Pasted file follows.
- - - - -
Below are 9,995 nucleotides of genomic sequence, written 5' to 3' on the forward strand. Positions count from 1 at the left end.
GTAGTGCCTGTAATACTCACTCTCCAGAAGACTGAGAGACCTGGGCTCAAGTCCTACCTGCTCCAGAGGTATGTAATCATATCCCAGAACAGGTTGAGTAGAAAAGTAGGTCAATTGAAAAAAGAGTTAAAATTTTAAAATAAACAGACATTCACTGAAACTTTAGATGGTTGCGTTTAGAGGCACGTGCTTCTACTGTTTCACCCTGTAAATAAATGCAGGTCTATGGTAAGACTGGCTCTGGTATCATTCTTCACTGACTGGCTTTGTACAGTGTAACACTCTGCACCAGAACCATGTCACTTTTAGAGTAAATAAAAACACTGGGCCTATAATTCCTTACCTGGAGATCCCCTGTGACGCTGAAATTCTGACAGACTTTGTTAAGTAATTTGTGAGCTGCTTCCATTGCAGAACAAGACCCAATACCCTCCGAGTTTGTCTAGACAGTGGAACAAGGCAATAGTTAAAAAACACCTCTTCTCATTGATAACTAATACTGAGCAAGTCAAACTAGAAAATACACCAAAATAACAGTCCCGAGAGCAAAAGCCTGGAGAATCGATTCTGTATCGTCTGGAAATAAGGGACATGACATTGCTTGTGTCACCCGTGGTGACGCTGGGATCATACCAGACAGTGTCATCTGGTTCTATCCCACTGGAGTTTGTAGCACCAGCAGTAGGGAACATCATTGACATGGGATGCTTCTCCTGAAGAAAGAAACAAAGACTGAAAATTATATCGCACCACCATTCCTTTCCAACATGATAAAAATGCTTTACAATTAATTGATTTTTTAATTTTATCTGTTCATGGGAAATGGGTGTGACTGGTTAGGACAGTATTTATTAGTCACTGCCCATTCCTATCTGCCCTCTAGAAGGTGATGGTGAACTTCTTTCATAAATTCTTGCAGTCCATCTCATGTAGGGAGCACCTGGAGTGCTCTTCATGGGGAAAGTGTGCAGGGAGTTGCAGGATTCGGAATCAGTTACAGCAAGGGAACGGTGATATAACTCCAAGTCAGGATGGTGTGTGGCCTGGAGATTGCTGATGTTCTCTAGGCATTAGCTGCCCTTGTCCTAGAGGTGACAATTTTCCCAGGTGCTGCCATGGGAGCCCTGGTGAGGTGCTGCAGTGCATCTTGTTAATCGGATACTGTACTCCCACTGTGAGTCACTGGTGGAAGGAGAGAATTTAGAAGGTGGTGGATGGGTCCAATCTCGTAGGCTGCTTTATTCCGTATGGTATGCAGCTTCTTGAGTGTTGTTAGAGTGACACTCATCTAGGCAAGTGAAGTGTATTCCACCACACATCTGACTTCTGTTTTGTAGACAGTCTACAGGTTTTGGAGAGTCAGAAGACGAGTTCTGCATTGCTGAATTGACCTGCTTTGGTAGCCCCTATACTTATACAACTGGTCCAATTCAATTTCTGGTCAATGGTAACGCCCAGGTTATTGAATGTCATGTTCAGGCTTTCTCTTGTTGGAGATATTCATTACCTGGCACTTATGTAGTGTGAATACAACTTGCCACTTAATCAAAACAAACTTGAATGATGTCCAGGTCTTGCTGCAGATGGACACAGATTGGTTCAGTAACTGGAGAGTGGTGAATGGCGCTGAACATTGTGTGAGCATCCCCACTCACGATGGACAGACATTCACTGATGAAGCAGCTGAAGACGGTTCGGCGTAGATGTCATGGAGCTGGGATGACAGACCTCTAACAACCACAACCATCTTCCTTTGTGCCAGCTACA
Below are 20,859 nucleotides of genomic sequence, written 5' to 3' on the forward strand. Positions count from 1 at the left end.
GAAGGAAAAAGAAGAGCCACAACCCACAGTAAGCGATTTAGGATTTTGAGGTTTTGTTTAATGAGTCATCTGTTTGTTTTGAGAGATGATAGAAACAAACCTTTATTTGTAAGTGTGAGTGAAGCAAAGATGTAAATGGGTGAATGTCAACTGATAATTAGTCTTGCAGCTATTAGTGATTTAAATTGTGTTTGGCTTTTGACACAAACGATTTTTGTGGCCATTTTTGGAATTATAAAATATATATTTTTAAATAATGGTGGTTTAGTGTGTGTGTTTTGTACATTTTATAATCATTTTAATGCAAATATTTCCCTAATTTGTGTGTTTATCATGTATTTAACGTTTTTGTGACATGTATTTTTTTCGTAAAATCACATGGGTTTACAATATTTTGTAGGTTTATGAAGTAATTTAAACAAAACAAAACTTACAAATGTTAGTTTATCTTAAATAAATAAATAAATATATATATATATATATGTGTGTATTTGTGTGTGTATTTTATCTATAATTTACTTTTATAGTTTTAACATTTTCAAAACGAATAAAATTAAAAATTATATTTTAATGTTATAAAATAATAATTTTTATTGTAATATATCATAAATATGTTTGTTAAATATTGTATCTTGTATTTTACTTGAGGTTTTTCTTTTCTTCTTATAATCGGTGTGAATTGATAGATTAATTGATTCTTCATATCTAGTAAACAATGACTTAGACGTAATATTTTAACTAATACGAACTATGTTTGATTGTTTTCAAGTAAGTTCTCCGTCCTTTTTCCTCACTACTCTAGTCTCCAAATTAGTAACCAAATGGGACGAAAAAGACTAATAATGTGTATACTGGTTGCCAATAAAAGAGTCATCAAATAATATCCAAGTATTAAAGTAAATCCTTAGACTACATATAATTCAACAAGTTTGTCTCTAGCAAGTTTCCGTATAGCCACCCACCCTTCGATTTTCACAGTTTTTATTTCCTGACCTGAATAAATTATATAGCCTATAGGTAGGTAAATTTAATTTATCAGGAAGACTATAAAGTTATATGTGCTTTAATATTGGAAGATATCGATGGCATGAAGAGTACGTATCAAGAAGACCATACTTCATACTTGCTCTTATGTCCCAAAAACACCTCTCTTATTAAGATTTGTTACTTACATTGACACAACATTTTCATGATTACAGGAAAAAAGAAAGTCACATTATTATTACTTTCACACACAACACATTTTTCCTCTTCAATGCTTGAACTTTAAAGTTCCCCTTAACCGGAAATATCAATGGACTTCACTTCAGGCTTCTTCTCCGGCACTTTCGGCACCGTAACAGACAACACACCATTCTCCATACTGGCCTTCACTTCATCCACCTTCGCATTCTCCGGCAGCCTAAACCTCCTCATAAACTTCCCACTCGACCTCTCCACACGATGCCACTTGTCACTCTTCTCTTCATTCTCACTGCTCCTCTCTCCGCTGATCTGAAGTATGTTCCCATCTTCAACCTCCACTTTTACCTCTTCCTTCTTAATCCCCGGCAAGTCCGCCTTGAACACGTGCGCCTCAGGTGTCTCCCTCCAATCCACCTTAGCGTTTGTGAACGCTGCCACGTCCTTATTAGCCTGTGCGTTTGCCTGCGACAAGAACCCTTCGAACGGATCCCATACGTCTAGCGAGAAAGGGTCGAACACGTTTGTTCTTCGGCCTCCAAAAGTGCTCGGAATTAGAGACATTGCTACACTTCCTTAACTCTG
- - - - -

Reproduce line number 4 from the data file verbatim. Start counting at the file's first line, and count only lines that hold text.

GAAGGAAAAAGAAGAGCCACAACCCACAGTAAGCGATTTAGGATTTTGAGGTTTTGTTTAATGAGTCATCTGTTTGTTTTGAGAGATGATAGAAACAAACCTTTATTTGTAAGTGTGAGTGAAGCAAAGATGTAAATGGGTGAATGTCAACTGATAATTAGTCTTGCAGCTATTAGTGATTTAAATTGTGTTTGGCTTTTGACACAAACGATTTTTGTGGCCATTTTTGGAATTATAAAATATATATTTTTAAATAATGGTGGTTTAGTGTGTGTGTTTTGTACATTTTATAATCATTTTAATGCAAATATTTCCCTAATTTGTGTGTTTATCATGTATTTAACGTTTTTGTGACATGTATTTTTTTCGTAAAATCACATGGGTTTACAATATTTTGTAGGTTTATGAAGTAATTTAAACAAAACAAAACTTACAAATGTTAGTTTATCTTAAATAAATAAATAAATATATATATATATATATGTGTGTATTTGTGTGTGTATTTTATCTATAATTTACTTTTATAGTTTTAACATTTTCAAAACGAATAAAATTAAAAATTATATTTTAATGTTATAAAATAATAATTTTTATTGTAATATATCATAAATATGTTTGTTAAATATTGTATCTTGTATTTTACTTGAGGTTTTTCTTTTCTTCTTATAATCGGTGTGAATTGATAGATTAATTGATTCTTCATATCTAGTAAACAATGACTTAGACGTAATATTTTAACTAATACGAACTATGTTTGATTGTTTTCAAGTAAGTTCTCCGTCCTTTTTCCTCACTACTCTAGTCTCCAAATTAGTAACCAAATGGGACGAAAAAGACTAATAATGTGTATACTGGTTGCCAATAAAAGAGTCATCAAATAATATCCAAGTATTAAAGTAAATCCTTAGACTACATATAATTCAACAAGTTTGTCTCTAGCAAGTTTCCGTATAGCCACCCACCCTTCGATTTTCACAGTTTTTATTTCCTGACCTGAATAAATTATATAGCCTATAGGTAGGTAAATTTAATTTATCAGGAAGACTATAAAGTTATATGTGCTTTAATATTGGAAGATATCGATGGCATGAAGAGTACGTATCAAGAAGACCATACTTCATACTTGCTCTTATGTCCCAAAAACACCTCTCTTATTAAGATTTGTTACTTACATTGACACAACATTTTCATGATTACAGGAAAAAAGAAAGTCACATTATTATTACTTTCACACACAACACATTTTTCCTCTTCAATGCTTGAACTTTAAAGTTCCCCTTAACCGGAAATATCAATGGACTTCACTTCAGGCTTCTTCTCCGGCACTTTCGGCACCGTAACAGACAACACACCATTCTCCATACTGGCCTTCACTTCATCCACCTTCGCATTCTCCGGCAGCCTAAACCTCCTCATAAACTTCCCACTCGACCTCTCCACACGATGCCACTTGTCACTCTTCTCTTCATTCTCACTGCTCCTCTCTCCGCTGATCTGAAGTATGTTCCCATCTTCAACCTCCACTTTTACCTCTTCCTTCTTAATCCCCGGCAAGTCCGCCTTGAACACGTGCGCCTCAGGTGTCTCCCTCCAATCCACCTTAGCGTTTGTGAACGCTGCCACGTCCTTATTAGCCTGTGCGTTTGCCTGCGACAAGAACCCTTCGAACGGATCCCATACGTCTAGCGAGAAAGGGTCGAACACGTTTGTTCTTCGGCCTCCAAAAGTGCTCGGAATTAGAGACATTGCTACACTTCCTTAACTCTG